Jimmy Heath Bio
Jimmy Heath’s real Name is James Edward Heath also used nicknamed Little Bird. Jimmy, a tenor saxophonist whose sharp and lively compositions became part of the midcentury jazz canon — and who found new prominence in middle age as a co-leader of a popular band with his two brothers — died on Sunday at his home in Loganville, Ga. He was 93.
Jimmy Quick Facts You Need to Know
James Edward Heath Biography
Heath was born in Philadelphia on October 25, 1926. He originally played alto saxophone, but, after the influence of Charlie Parker on his work for Howard McGhee and Dizzy Gillespie in the late 1940s, he earned the nickname “Little Bird” (Parker’s nickname was “Bird”) and he switched to tenor saxophone.
His career in many ways tracked the life cycle of postwar jazz in the United States. After touring with dance bands, he moved on to the fresher, more cosmopolitan bebop style, playing in groups led by the trumpeters Dizzy Gillespie and Miles Davis.
Originally an alto saxophonist, he earned the nickname Little Bird for his ability to emulate the fleet playing of the bebop pioneer Charlie Parker, known as Bird. He soon switched to the tenor, partly to skirt the comparisons, and established himself as a central figure on the New York scene.
During World War II, Heath was rejected by the draft for being below the weight limit. From late 1945 until most of 1946 he performed with the band Nat Towles. In 1946 he formed his own band, which was part of the Philadelphia jazz scene until 1949. John Coltrane was one of the four saxophonists of this band, who played with Charlie Parker and also at the Harlem Apollo Theater. Although Heath remembers that the band recorded some demos in acetate, he never released any recording, and his arrangements were lost at a Chicago train station. The band was dissolved in 1949 so that Heath could join Dizzy Gillespie’s band.
One of Heath’s first major bands (1947-1948) in Philadelphia included John Coltrane, Benny Golson, Specs Wright, Cal Massey, Johnny Coles, Ray Bryant and Nelson Boyd. Charlie Parker and Max Roach sat once.
Heath was arrested and convicted twice for selling heroin; He was a recognized addict. The first time, in the spring of 1954, he was sent to the Federal Prison Hospital in Lexington, Kentucky, where many musicians and celebrities (and others) were treated. After the release, in early 1955, still addicted, he was arrested again and served most of a six-year prison sentence in Lewisburg. He went crazy and could spend a lot of time dedicated to music.
While in prison, he composed most of the 1956 album Chet Baker and Art Pepper Playboys. He was released early, on May 21, 1959, and has been clean ever since; The conditions of probation made it difficult, but he managed to start rebuilding his career. At a party back home the night after his release, he met his eventual wife, Mona Brown, whom he married in 1960; They have two children, Roslyn and Jeffrey.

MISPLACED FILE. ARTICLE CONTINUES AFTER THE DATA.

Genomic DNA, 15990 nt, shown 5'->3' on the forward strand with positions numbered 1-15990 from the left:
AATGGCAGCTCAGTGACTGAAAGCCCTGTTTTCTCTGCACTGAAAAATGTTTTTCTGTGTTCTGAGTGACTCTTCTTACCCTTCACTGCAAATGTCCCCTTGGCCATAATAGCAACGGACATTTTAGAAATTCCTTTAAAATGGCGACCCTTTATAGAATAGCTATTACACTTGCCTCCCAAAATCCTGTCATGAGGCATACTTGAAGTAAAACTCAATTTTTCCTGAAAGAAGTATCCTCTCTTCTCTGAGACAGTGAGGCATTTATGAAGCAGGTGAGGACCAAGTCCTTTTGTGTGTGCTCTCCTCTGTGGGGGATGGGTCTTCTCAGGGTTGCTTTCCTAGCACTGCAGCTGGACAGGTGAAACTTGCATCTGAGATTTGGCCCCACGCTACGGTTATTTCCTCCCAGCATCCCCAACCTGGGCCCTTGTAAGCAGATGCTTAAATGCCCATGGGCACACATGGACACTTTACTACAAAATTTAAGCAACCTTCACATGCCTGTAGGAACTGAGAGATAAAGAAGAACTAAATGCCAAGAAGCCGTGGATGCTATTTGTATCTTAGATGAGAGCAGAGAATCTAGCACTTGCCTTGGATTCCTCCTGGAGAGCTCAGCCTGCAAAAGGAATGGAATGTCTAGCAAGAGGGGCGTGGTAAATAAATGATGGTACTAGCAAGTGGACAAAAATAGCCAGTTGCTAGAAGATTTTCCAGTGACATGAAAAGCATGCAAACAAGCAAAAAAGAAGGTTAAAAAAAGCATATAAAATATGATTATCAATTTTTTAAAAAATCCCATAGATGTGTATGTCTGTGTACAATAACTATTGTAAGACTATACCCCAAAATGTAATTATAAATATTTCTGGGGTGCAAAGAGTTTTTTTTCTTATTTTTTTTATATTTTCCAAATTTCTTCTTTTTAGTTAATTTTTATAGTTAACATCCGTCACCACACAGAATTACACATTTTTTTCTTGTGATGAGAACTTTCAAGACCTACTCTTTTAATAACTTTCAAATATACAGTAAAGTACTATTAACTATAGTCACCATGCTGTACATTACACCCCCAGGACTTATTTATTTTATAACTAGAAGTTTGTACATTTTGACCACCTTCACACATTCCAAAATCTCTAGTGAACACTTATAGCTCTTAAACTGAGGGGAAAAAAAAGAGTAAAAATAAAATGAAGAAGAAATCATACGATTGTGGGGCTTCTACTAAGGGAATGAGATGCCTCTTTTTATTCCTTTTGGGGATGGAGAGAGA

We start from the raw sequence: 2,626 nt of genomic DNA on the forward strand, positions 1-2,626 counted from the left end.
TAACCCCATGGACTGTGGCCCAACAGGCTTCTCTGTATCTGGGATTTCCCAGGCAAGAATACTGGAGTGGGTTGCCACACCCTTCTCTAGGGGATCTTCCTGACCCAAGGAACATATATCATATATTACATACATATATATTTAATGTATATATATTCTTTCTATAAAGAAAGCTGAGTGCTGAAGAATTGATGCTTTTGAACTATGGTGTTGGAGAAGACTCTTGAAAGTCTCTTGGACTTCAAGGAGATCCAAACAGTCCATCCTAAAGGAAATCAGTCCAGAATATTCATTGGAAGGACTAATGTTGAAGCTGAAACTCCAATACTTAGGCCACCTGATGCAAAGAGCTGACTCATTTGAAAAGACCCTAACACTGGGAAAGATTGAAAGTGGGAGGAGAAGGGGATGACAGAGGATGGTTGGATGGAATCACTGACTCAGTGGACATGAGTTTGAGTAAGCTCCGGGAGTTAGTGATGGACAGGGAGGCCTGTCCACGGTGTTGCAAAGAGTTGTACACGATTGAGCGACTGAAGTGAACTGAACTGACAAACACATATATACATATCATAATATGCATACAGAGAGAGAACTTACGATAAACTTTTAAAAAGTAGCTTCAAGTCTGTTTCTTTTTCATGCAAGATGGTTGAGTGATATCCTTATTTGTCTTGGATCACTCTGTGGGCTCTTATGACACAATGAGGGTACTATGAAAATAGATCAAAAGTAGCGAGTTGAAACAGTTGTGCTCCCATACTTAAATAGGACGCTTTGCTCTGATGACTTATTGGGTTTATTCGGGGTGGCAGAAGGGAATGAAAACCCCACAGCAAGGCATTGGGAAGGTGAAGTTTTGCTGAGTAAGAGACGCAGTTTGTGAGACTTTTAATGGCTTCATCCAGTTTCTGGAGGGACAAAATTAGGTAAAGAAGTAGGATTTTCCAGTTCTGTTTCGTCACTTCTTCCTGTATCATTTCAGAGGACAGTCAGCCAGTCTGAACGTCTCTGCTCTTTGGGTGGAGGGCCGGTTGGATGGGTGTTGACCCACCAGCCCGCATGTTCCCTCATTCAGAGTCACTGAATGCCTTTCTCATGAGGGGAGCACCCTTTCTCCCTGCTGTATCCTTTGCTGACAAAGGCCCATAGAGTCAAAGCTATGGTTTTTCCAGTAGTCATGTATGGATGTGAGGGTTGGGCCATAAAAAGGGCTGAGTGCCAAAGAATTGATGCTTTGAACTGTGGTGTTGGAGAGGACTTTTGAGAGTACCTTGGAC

He briefly joined the Miles Davis group in 1959, replacing Coltrane, and also worked with Kenny Dorham and Gil Evans. Heath registered extensively as a leader and companion. During the 1960s, he worked frequently with Milt Jackson and Art Farmer.
In 1975, he and his brothers formed the Heath Brothers, also with pianist Stanley Cowell.
Jimmy Heath composed “For Minors Only”, “Picture of Heath”, “Bruh ‘Slim” and “CTA” and recorded them on his 1975 album Picture of Heath.
In the 1980s, Heath joined the faculty of the Aaron Copland School of Music at Queens College of the University of the City of New York. With the rank of Professor, he directed the creation of the Jazz Program at Queens College and attracted prominent musicians such as Donald Byrd to the campus.
He also served on the Louis Armstrong Archives Board on campus, and in the restoration and administration of the Louis and Lucille Armstrong Residence in Corona, Queens, near his own home. In addition to teaching at Queens College for over twenty years, he has also taught at Jazzmobile. Heath received the 2003 NEA Jazz Masters Award. In 2004, he was awarded an honorary doctorate in human letters.
In 2010, he launched his autobiography I Walked With Giants at Temple University Press.
Jimmy Heath Son James Mtume
Heath was also the father of R&B composer/musician James Mtume.
James Mtume Death and Cause
His grandson Fa Mtume confirmed his death. Heath died on January 19, 2020 in Loganville, Georgia, from natural causes.
James Heath Awards
He received Grammy nomination for box set liner notes of The Heavyweight Champion, John Coltrane, the Complete Atlantic Recordings (Rhino), 1995, Grammy nomination for Little Man Big Band (Verve), 1994 and for Live at the Public Theatre (Columbia), with The Heath Brothers, 1980.